Don’t dust off your climbing shoes just yet. The area has been closed to visitors since 1987 and trespassers risk serious injury or death on the poorly maintained trail. Thankfully, groups like the Friends of Ha’iku Stairs have been lobbying for the site’s eventual reopening. You can sign a petition on the site to help voice your support and help renew public access to this unique place. Let’s hope this one-of-a-kind attraction will once again see the light of day.
A Rear Admiral of the Chinese navy has suggested the best way to fight Somali pirates attacking travelers and shipping would be for China to have a permanent naval base in the Gulf of Aden.
The Chinese navy has been patrolling the area for several months now but has no foreign naval bases. Pirates captured a Chinese cargo ship recently and released the crew on Monday amid rumors that a $4 million ransom was paid.
While the suggestion was only posted on the defense ministry’s website and does not reflect an official plan of action, it will probably been seen with suspicion by other superpowers.
The U.S. and France both have naval bases in Djibouti and several nations patrol the pirate-ridden waters. All these forces have had limited success in fighting the pirates.
In a country dominated by big box stores and strip malls, it can be easy to forget our past, but there are occasional spots that are so well preserved they overwhelm you with a sense of another age. Marblehead, Massachusetts, is one of them.
Founded in 1629, Marblehead soon became a prosperous fishing village. In the 18th century it was home to privateers (a politically correct term for pirates sponsored by the government) who attacked British shipping in the Atlantic. When the American War of Independence started it was Marblehead men who crewed the first ship in the American navy, the Hannah. The town also supplied crews for the boats that ferried Washington over the Delaware river. You don’t get more Yankee than that!
But that promising beginning did not lead to greater things. Marblehead became a sleepy fishing and yachting backwater. This was just what it needed. “Development” generally passed it by, allowing the Colonial houses and winding, cobblestone streets to survive intact. I’ve been all up and down the New England coast and I can think of few places that evoke the 18th century like Marblehead. When antiquarian and horror writer H.P. Lovecraft first saw it in 1922 he was so taken with its beauty he used it as inspiration for his fictional town of Kingsport, the setting of several of his stories. Don’t worry, there are no sinister denizens summoning up unclean gods, just wealthy New Englanders with an appreciation for the past.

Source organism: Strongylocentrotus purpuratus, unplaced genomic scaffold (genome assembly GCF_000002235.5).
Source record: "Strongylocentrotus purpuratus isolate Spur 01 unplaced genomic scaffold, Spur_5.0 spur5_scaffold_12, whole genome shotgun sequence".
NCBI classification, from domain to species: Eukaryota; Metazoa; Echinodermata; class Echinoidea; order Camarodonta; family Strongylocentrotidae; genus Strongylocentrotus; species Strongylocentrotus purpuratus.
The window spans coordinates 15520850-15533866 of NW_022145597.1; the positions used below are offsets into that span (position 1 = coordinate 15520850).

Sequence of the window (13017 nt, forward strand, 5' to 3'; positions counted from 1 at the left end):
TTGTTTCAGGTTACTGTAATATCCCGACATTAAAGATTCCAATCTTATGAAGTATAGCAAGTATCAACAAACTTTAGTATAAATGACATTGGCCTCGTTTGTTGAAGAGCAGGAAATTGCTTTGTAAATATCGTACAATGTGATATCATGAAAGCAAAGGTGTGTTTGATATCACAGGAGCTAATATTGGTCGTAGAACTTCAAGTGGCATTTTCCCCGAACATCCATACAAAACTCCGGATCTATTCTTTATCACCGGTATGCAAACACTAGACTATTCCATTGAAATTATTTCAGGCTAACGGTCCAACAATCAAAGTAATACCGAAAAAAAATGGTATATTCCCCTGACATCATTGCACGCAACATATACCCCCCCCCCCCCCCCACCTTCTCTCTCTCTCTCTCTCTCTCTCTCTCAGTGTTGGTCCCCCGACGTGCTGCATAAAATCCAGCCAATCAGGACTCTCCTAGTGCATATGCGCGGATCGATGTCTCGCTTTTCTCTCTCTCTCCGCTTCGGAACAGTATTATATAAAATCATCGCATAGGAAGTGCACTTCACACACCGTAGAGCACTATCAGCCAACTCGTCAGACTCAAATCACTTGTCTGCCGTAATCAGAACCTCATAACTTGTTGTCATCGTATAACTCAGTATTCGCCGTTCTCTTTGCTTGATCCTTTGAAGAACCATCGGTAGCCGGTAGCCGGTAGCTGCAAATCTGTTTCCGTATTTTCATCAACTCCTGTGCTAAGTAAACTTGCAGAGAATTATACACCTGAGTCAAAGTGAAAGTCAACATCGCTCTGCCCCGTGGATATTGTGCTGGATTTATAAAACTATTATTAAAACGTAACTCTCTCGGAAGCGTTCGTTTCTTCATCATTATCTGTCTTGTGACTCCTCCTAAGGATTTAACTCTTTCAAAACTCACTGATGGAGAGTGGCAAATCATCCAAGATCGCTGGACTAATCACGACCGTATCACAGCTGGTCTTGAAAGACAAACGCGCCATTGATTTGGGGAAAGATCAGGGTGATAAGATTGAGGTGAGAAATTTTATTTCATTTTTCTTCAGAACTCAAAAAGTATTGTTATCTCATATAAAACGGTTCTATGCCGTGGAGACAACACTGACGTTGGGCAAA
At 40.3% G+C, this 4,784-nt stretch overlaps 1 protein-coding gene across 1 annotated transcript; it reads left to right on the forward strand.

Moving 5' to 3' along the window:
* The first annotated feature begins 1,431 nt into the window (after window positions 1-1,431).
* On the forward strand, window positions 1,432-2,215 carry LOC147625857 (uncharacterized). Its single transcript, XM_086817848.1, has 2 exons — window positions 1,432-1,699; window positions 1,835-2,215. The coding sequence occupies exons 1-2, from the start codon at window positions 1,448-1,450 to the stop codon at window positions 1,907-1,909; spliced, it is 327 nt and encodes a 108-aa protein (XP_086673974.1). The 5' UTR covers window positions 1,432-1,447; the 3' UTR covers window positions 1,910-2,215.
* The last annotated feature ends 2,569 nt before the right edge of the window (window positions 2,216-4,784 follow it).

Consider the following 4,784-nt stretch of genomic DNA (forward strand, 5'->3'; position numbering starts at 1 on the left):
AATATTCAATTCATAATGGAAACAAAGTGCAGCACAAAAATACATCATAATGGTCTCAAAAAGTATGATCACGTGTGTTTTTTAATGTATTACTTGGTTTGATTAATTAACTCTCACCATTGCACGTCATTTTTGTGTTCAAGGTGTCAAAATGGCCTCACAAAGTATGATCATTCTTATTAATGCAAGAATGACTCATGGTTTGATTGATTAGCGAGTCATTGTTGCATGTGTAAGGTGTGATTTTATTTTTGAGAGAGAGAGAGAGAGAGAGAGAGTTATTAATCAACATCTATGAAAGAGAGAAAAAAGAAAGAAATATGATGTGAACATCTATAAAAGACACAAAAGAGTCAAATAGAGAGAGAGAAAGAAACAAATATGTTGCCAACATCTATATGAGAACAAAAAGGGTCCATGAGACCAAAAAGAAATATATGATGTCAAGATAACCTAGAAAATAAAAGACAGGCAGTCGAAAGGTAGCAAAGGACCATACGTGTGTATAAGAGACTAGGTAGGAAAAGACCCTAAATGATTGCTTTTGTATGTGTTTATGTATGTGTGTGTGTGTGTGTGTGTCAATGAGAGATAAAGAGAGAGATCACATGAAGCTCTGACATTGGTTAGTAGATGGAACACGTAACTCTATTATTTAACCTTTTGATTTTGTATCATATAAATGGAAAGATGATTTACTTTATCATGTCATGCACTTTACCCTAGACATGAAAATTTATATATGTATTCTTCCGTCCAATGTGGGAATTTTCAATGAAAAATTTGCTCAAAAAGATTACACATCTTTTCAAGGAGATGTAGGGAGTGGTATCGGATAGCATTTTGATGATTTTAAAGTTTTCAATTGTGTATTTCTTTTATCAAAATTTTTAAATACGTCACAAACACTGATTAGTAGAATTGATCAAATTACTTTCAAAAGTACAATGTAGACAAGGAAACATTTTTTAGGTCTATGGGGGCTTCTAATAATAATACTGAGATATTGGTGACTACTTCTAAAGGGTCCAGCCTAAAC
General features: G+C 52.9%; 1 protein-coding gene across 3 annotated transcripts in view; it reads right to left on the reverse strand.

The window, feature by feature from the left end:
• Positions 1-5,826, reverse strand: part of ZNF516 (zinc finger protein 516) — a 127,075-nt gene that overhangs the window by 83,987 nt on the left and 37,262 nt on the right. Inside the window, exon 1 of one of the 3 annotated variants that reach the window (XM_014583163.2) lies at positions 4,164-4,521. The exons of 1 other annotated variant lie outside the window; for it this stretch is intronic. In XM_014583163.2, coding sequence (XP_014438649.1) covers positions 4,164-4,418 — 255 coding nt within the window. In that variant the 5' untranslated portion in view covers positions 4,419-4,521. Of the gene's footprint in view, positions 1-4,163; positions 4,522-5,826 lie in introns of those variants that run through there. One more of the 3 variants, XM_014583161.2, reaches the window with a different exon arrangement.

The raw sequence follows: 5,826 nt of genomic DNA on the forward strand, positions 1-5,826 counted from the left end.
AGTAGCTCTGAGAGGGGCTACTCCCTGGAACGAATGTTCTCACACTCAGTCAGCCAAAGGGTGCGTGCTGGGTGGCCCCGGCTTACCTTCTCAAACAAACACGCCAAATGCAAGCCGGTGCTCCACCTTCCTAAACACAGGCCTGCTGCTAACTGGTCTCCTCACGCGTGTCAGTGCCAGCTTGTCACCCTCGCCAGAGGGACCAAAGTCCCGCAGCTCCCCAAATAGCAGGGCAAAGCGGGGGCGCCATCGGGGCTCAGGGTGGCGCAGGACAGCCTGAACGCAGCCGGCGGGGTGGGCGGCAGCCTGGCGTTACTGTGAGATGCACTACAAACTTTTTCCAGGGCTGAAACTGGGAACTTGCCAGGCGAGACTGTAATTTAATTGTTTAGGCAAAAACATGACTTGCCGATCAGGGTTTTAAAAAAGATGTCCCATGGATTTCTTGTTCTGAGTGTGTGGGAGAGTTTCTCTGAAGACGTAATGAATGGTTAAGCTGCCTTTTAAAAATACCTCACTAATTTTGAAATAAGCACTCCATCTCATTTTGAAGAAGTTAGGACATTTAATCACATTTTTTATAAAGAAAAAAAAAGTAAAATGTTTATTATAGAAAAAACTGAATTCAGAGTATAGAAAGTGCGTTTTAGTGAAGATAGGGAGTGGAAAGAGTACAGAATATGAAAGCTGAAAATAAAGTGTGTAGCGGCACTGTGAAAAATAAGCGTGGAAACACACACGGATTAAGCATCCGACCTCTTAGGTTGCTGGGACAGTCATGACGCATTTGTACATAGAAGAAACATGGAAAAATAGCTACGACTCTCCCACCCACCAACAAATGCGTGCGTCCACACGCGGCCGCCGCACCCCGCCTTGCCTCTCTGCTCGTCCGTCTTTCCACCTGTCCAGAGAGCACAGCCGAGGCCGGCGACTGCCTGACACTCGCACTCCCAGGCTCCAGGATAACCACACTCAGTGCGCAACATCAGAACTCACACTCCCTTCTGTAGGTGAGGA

The best way to see Marblehead is to simply wander in the old town center, where historic homes cluster around the harbor. You’ll spot buildings that are two or even three centuries old, and while you may be familiar with this sort of architecture, seeing so much of it is what’s truly impressive. It’s a bit like a Yankee Pompeii, where the vistas once admired by periwigged gentlemen can still be seen and entire blocks once inhabited by America’s early merchants are still preserved. The homes of 17th century fishermen and the cemeteries of Revolutionary War heroes are much as they were. Don’t forget to stop by the J.O.J. Frost Folk Art Gallery to see the work of the famous local artist and the Grand Army of the Republic Civil War Museum. These two stops will give you some historic background to the town.
Marblehead is great for history buffs, but it’s a popular fishing and yachting destination too. I’m not much of a sailor (although I did catch a sand shark off Cape Cod once) so I don’t have any first-person experience with this side of the Marblehead experience, but the beautiful harbor and numerous yacht clubs show a lot of promise. Vicarious landlubbers can get a splendid view of the harbor from Fort Sewall, dating back to 1644.
[Photo courtesy Judy Anderson]